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Sorry this is late. Busy few weeks, but now I’m back to my pre-release analysis of No Man’s Sky. After all I love games and i love procedural generation.
We’re counting down to No Man’s Sky’s release in August. We’re approaching the big release, and once again I’m seeing posts on the Internet asking if it will succeed or fail. This is not unusual, but it’s time for another round of them apparently.
I’ve speculated on this possible failure before, but often concern’s about NMS focus on this component or that. From the possible sameness of worlds to uninteresting space travel, there’s concerns about some elements, of the game. These concerns are legitimate, but often they miss what No Man’s Sky Is about. There’s a larger picture here for concern.
No Man’s Sky is a game about synergy, as is fairly obvious when you step back and look at the game. Characters mine to get resources to craft new items to let their spacecraft travel farther. Their adventures may require them to fight enemies with spacecraft that they hijacked by developing rare hacking chips, chips whose blueprints were found exploring a ruined building. A strange technology, found in an alien ruin, may let someone survive on a toxic world. No Man’s Sky is all about things coming together.
This is not surprising as video games are about synergy. Good controls bring a character to live. Clever mechanics entice the mind that learns them and influences the game experience. Music and graphics work together to set the mood. Good games depend on pieces working in harmony.
For No Man’s Sky, it’s even more dependent on the synergy – that’s really it’s selling point. Where procedural worlds and exploration and crafting and all come together, the game offers a whole of an experience. It’s not a game with clear boundaries, which is the point – it’s a supposed seamless exploration experience. It just happens to be a very big one based on some very, very smart use of math.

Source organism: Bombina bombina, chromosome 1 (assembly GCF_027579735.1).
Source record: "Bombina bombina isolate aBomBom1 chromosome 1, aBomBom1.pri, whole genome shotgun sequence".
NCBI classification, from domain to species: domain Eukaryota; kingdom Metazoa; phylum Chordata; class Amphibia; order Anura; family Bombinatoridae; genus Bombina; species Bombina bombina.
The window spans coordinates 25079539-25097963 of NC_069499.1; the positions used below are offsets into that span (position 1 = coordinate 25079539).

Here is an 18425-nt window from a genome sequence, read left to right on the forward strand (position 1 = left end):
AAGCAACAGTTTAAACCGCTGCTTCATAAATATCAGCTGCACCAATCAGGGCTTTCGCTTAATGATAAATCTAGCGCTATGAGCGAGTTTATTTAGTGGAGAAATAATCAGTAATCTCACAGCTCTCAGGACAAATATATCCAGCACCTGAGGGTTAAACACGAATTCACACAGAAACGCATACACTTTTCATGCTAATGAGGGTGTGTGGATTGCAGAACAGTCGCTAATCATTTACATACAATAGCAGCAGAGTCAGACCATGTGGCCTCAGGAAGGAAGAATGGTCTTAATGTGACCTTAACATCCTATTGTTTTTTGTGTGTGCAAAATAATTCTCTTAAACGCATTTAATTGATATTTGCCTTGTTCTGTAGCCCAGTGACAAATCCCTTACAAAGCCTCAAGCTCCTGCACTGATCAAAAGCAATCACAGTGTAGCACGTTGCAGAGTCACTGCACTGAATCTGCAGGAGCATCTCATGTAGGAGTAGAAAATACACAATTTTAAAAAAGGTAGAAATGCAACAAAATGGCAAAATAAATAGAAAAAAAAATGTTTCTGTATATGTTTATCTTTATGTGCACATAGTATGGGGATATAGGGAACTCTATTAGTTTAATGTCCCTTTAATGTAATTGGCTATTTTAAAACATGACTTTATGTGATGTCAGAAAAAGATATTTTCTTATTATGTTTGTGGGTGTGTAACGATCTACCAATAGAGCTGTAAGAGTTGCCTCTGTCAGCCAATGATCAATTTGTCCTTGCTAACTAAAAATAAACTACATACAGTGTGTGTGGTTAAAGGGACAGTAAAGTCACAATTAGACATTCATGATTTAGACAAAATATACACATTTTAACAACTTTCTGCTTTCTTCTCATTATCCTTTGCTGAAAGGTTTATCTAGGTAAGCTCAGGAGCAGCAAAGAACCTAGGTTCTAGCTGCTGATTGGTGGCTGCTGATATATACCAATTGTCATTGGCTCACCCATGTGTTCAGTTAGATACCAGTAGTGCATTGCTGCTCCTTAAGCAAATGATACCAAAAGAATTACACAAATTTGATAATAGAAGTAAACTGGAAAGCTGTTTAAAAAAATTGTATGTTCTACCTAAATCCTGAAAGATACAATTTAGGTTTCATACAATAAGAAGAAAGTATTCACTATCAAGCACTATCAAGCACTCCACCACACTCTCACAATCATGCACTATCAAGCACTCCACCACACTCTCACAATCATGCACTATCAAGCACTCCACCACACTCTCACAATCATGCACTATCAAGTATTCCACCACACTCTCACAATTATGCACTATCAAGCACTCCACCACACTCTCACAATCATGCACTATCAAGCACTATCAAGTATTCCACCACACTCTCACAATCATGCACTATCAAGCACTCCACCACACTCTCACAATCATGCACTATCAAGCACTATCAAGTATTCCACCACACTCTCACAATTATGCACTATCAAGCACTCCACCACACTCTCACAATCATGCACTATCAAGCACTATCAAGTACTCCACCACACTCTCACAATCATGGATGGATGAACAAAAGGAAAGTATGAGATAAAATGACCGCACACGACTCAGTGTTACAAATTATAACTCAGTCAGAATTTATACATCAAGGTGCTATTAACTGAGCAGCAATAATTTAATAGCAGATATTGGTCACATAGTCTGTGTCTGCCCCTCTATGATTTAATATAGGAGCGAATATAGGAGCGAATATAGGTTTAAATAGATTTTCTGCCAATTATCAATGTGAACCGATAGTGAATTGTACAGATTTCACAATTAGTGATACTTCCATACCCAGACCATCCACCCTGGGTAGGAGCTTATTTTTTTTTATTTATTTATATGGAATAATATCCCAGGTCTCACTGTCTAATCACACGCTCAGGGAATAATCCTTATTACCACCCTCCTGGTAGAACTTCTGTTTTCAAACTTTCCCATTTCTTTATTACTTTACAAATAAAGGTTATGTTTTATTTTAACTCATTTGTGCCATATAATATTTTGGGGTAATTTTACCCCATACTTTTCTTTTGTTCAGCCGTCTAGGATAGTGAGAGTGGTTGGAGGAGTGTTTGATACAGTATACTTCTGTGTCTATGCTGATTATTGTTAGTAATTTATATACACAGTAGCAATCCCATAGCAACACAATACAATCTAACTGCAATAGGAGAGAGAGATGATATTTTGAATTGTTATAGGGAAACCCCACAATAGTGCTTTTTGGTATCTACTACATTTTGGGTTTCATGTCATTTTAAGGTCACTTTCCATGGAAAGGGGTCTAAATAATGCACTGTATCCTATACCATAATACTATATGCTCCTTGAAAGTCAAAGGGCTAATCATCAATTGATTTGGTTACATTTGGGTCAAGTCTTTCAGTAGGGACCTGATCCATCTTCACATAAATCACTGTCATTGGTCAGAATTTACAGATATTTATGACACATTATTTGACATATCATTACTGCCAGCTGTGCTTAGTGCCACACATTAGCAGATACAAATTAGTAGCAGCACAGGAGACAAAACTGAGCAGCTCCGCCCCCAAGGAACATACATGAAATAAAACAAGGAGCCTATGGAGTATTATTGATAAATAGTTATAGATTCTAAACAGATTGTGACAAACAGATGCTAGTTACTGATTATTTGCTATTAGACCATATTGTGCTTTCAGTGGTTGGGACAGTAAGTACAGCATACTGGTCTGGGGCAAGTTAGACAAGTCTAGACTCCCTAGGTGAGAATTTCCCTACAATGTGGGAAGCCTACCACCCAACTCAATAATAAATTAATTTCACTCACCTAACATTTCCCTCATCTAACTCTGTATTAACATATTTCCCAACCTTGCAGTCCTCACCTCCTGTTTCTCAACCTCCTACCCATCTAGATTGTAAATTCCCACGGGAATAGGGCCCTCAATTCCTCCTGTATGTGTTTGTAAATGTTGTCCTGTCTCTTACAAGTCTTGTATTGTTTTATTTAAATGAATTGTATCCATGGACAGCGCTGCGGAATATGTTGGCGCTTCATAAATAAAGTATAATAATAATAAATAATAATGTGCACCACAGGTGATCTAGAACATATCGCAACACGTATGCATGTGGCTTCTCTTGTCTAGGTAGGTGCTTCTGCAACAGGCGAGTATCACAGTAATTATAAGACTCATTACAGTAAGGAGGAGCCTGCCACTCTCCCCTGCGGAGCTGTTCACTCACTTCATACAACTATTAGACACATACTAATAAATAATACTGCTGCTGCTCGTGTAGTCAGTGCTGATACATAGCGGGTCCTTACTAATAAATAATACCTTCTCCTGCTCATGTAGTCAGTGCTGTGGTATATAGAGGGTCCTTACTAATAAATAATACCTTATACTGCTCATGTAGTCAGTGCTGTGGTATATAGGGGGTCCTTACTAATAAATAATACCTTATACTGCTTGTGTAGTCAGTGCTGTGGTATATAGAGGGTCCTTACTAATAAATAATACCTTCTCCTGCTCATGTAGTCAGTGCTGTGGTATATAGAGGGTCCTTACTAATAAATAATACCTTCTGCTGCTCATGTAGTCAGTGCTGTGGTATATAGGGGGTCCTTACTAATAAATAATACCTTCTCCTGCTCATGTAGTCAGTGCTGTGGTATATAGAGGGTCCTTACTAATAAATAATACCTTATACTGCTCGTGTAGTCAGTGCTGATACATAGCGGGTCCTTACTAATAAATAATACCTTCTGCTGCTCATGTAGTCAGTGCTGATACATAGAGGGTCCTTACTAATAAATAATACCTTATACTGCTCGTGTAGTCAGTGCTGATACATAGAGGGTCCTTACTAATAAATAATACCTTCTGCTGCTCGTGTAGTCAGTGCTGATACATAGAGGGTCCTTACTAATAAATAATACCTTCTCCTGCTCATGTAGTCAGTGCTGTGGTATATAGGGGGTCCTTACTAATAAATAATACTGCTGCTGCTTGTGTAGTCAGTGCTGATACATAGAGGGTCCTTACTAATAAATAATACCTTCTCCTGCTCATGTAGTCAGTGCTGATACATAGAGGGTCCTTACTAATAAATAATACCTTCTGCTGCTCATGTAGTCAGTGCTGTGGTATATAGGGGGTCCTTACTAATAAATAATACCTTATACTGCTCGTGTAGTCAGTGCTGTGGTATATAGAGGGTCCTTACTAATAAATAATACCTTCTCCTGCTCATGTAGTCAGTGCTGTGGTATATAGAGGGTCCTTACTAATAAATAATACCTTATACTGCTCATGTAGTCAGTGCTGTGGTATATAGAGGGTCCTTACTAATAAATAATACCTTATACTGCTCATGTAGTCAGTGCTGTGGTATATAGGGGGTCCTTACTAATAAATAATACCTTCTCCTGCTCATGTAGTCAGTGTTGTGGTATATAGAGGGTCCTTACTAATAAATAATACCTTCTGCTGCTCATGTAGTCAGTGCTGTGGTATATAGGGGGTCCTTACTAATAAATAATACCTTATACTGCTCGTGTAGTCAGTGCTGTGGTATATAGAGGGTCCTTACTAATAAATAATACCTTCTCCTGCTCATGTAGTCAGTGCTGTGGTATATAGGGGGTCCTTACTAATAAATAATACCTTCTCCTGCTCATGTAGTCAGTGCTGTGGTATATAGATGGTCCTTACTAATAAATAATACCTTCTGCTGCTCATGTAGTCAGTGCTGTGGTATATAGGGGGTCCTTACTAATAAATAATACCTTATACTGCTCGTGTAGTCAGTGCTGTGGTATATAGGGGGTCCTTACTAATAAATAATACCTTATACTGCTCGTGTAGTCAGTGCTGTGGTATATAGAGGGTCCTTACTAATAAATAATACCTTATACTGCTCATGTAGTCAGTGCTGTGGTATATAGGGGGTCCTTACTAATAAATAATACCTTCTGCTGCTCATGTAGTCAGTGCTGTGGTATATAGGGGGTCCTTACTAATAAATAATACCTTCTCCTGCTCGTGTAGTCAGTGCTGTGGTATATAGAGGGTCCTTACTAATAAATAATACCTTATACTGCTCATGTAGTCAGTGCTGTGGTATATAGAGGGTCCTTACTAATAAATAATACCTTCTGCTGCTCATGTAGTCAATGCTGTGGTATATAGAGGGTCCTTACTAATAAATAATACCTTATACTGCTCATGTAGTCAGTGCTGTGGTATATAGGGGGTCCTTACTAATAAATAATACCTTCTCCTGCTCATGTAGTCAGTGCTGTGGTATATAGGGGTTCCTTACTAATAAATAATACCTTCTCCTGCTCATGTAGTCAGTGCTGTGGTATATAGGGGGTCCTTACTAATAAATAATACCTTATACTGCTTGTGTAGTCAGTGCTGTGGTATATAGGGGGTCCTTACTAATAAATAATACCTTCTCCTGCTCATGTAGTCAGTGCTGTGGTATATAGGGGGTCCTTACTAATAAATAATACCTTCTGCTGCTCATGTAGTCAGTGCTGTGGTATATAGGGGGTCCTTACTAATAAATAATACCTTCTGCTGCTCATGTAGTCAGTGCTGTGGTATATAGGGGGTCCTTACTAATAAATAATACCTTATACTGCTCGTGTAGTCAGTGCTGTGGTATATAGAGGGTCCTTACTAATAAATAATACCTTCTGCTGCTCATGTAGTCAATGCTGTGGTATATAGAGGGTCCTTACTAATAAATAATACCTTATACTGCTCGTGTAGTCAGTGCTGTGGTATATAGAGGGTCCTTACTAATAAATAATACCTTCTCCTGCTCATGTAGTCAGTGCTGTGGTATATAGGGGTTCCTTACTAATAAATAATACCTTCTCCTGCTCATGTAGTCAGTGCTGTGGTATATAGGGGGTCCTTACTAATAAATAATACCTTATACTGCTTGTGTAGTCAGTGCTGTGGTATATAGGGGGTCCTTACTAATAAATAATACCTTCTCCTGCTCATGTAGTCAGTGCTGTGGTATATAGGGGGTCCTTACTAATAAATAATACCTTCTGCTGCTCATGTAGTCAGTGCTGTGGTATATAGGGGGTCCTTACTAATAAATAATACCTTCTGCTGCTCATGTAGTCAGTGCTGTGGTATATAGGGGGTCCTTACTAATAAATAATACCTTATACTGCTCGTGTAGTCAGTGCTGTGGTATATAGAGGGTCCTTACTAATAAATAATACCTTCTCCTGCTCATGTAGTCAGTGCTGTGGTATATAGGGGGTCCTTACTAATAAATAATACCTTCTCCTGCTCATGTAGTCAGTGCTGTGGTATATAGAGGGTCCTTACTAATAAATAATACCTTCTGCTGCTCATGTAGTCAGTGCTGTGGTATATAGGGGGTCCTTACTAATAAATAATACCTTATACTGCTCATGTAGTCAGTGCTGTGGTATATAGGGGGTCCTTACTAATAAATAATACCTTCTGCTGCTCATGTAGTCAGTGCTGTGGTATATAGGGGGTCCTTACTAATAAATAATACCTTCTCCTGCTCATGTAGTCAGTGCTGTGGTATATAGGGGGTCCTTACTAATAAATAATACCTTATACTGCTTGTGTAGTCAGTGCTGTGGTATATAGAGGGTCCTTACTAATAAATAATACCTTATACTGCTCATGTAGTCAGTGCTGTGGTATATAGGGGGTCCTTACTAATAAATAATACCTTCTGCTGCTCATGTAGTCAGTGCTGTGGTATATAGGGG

This synergy is also where it can fail.
Because No Man’s Sky relies on the parts of the game coming together, there’s several possible modes of failure that can occur.
Poor Synergy: One way the game can fail is if the different parts don’t support each other properly. Perhaps the ability to acquire resources makes the crafting parts too hard – or too easy. Straightforward planetary exploration might contrast with hyperkinetic space combat, creating tone shifts that are hard for players to adapt to. If the parts of the game don’t come together correctly, the game suffers because the synergy of the promise is gone – even if the parts are good. This may be the biggest synergy risk of NMS because a dev and even a testing team would be unlikely to catch it due to being used to the product.
The Flaw: Another way I can see NMS fail is if one part of the game is done so poorly that drags the rest of the game down. Planetary exploration is an area I’ve worried about, and if it is poorly done or dull, that diminishes the thrill of the rest of the game. Truly egregious resource gathering could be another fun-killer as the rest of the game depends on that. One poor part of the game could drag the rest down – the synergy backfires when one part fails really hard.
The Drudge: NMS also has to make sure that its individual components are good enough to support the game, because though one bad component might drag the game down, so can many mediocre ones. The game may not fail on its many fronts, but if too many are uninspired or uninteresting, the synergy of them makes the game not good, but dreadfully mediocre. The synergy of game component’s can be a double-edged swords when many are just uninspired. I think people may be more forgiving of a game with one big flaw and ambition than one that just kind of plots.
Though I’m sure that Hello Games has thought of this, it’s worth considering for analyzing the game once it’s out, and for analyzing future games of its type. Synergy is the strength of the gaming art.
It’s also a place where failure can happen, even if the parts are right or mostly right.